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Howard County Public Schools superintendent says impact of "transportation crisis" devastating

Howard County Public Schools superintendent says impact of "transportation crisis" devastating
Howard County Public Schools superintendent says impact of "transportation crisis" devastating 02:55

BALTIMORE -- After a chaotic start to the school year, Howard County Public Schools Superintendent Dr. Michael Martirano is addressing the problems with bus service at several schools.

FULL PRESS CONFERENCE: Howard County Public Schools superintendent says impact of "transportation cr 27:51

On the first day of school, there was a traffic bottleneck of more than 200 buses at Zum's bus depot and several drivers for the company didn't show up for the job, leading to 20 routes being canceled, he said.

Those cancelations have affected 2,400 students.

Martirano said the challenges presented to the families and "the diminishment of excitement on the first day of school" for the 57,000 young people pained him "greatly."  

"Quite frankly, I am devastated," he said. "We will do better, and we need to do better because the children in our county are counting on us to do better."

He said his district has been working for over the past two and a half days "to overcome this transportation crisis that has occurred in the Howard County Public School System."

Some of the problems inflicted upon Howard County's families stemmed from "contractor technology issues" and "errors that could have been mitigated that were not."

These errors included data provided to contractors that caused the bus drivers to become lost during the process of picking up students and dropping them off.

Additionally, the bus route information provided to some drivers was inconsistent with what was provided to families and schools, he said. There were reports that the bus numbers on the sides of the buses did not match with the numbers provided to families, he said.

Also, "adequate stress testing was not conducted in order to test the routes so that failures could be identified and corrected," Martirano said.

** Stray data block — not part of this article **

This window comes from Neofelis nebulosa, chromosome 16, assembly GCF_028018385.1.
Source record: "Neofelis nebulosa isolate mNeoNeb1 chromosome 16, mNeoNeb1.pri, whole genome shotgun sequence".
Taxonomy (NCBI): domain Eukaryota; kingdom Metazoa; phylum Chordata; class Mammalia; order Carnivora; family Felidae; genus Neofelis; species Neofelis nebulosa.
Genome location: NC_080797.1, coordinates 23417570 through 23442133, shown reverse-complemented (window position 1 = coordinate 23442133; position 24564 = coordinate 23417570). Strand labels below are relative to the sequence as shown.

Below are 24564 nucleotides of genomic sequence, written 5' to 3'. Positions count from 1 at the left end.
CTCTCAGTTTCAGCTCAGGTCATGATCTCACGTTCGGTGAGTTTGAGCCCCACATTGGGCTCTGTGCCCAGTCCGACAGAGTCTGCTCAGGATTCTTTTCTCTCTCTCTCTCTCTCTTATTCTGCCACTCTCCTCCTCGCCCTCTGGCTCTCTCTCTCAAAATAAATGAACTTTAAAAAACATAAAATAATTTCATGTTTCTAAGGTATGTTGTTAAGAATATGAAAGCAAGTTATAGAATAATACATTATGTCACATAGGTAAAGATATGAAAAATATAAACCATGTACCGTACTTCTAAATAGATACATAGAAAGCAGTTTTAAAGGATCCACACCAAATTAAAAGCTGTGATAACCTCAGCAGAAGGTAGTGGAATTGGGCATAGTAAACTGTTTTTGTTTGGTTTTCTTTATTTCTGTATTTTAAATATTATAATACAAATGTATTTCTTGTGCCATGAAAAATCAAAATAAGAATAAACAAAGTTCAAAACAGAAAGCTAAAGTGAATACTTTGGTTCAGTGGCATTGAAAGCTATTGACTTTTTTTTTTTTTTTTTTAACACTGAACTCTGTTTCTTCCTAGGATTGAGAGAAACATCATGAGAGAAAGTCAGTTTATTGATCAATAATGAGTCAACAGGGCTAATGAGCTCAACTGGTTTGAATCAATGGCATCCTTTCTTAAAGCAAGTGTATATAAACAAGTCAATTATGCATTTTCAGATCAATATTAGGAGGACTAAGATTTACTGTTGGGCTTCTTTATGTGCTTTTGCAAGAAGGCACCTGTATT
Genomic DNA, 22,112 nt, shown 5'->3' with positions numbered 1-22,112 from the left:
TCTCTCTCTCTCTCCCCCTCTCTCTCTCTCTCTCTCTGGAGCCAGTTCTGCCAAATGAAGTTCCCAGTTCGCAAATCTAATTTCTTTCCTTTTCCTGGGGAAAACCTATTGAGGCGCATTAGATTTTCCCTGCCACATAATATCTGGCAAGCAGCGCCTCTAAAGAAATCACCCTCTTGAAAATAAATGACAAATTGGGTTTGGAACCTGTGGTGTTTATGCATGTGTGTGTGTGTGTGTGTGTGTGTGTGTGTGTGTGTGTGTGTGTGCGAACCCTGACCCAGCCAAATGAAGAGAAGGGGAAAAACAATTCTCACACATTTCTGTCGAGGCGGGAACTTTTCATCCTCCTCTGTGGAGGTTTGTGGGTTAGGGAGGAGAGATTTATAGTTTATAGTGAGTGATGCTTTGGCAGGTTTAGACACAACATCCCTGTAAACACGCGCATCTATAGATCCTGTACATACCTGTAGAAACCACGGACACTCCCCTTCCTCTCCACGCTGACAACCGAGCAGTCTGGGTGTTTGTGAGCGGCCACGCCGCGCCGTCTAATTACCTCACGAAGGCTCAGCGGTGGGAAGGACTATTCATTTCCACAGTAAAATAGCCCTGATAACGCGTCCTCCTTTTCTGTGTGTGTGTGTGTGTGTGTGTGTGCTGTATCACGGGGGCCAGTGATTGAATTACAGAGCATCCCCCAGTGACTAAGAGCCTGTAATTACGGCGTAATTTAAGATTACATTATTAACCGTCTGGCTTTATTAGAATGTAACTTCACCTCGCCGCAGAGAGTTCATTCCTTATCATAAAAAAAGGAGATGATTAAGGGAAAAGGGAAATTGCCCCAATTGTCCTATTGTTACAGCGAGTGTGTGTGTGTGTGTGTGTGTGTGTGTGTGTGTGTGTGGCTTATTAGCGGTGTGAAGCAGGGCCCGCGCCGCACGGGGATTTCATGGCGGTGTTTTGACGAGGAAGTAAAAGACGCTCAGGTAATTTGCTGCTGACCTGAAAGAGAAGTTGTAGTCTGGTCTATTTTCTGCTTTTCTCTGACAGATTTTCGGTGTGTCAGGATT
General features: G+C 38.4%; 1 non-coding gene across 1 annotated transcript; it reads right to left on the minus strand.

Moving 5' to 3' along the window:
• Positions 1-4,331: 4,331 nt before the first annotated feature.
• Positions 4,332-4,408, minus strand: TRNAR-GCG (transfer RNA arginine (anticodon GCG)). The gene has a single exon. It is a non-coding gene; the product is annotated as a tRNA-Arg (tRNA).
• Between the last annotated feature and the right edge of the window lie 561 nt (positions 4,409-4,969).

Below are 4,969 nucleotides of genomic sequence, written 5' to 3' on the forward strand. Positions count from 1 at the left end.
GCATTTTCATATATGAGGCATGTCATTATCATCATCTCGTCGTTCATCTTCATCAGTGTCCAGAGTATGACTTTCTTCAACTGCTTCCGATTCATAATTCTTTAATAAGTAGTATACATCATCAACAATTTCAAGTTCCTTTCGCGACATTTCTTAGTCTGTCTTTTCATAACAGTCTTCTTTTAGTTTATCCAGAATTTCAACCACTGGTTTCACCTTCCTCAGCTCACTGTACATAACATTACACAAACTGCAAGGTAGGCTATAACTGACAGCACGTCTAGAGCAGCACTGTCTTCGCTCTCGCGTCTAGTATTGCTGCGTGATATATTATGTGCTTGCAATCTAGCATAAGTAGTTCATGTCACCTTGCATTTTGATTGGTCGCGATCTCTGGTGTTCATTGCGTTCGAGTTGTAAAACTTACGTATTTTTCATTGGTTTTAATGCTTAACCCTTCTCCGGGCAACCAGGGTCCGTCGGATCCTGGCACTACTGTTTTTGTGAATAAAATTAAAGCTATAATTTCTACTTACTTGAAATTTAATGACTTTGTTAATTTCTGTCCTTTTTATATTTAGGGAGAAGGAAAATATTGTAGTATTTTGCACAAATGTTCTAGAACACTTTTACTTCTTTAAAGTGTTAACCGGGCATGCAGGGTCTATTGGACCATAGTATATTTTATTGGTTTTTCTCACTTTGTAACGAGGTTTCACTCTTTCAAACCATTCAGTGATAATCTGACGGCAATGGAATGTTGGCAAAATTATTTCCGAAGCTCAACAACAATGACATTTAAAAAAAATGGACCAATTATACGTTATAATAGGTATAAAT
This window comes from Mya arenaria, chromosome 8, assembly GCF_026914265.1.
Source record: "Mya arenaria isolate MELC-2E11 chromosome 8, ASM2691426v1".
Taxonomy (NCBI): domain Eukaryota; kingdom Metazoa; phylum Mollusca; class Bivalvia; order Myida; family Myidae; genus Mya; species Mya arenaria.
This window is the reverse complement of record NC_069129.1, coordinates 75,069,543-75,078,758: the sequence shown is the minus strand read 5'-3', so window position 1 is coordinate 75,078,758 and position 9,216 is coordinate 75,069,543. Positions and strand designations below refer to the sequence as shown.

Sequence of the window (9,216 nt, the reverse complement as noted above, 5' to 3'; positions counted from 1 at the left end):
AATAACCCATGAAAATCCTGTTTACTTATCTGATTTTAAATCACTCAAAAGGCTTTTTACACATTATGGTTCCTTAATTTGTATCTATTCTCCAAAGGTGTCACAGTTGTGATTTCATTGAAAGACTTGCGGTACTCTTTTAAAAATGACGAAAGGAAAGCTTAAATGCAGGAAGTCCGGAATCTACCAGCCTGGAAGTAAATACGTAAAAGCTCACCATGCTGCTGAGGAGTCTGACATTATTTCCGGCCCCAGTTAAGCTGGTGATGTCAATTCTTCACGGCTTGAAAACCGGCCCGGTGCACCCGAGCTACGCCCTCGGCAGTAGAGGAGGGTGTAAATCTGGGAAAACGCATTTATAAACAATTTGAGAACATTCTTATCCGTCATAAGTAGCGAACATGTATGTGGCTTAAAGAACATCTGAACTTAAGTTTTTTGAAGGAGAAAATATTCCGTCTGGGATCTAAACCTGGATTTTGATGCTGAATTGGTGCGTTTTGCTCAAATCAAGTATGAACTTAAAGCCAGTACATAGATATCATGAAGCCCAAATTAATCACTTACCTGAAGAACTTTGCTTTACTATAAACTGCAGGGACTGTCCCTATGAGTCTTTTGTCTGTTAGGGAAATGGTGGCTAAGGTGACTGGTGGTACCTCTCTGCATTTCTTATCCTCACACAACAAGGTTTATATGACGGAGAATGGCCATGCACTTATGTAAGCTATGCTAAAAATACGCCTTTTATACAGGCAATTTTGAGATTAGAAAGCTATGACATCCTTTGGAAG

"We need to have reliable bus service in order to have a good education," parent Corinne Happel said.  

Howard County Public Schools System said in a statement earlier this week that Zum Transportation alerted officials to the fact that would "not be able to cover 54 routes due to driver callouts for the remainder of this week."

During the summer, the district announced a contract with Zum, a California-based bus company with a fleet of 250 buses.   

At that time, Martirano said the new contractor had assured the district that it would have additional drivers at the ready.

"On that first day, if we don't have enough bus drivers here, they've already contracted 40 bus drivers from other locations to have them come here, put them up in hotels until we are able to fill our positions," Martirano had said at the time.

Howard County Executive Calvin Ball issued a statement apologizing to county residents for the school bus issues on Tuesday. In it, he noted that he, too, was frustrated with what he described as "transportation hurdles."

Ball said that bus issues shouldn't happen after the Board of Education was funded with a $8.2 million increase for transportation.

Martirano said he would be meeting with the CEO of the Zum next week to discuss the issues that happened.

WJZ asked the superintendent how long it would take all of these issues to be resolved.

He said he was looking at about two weeks.

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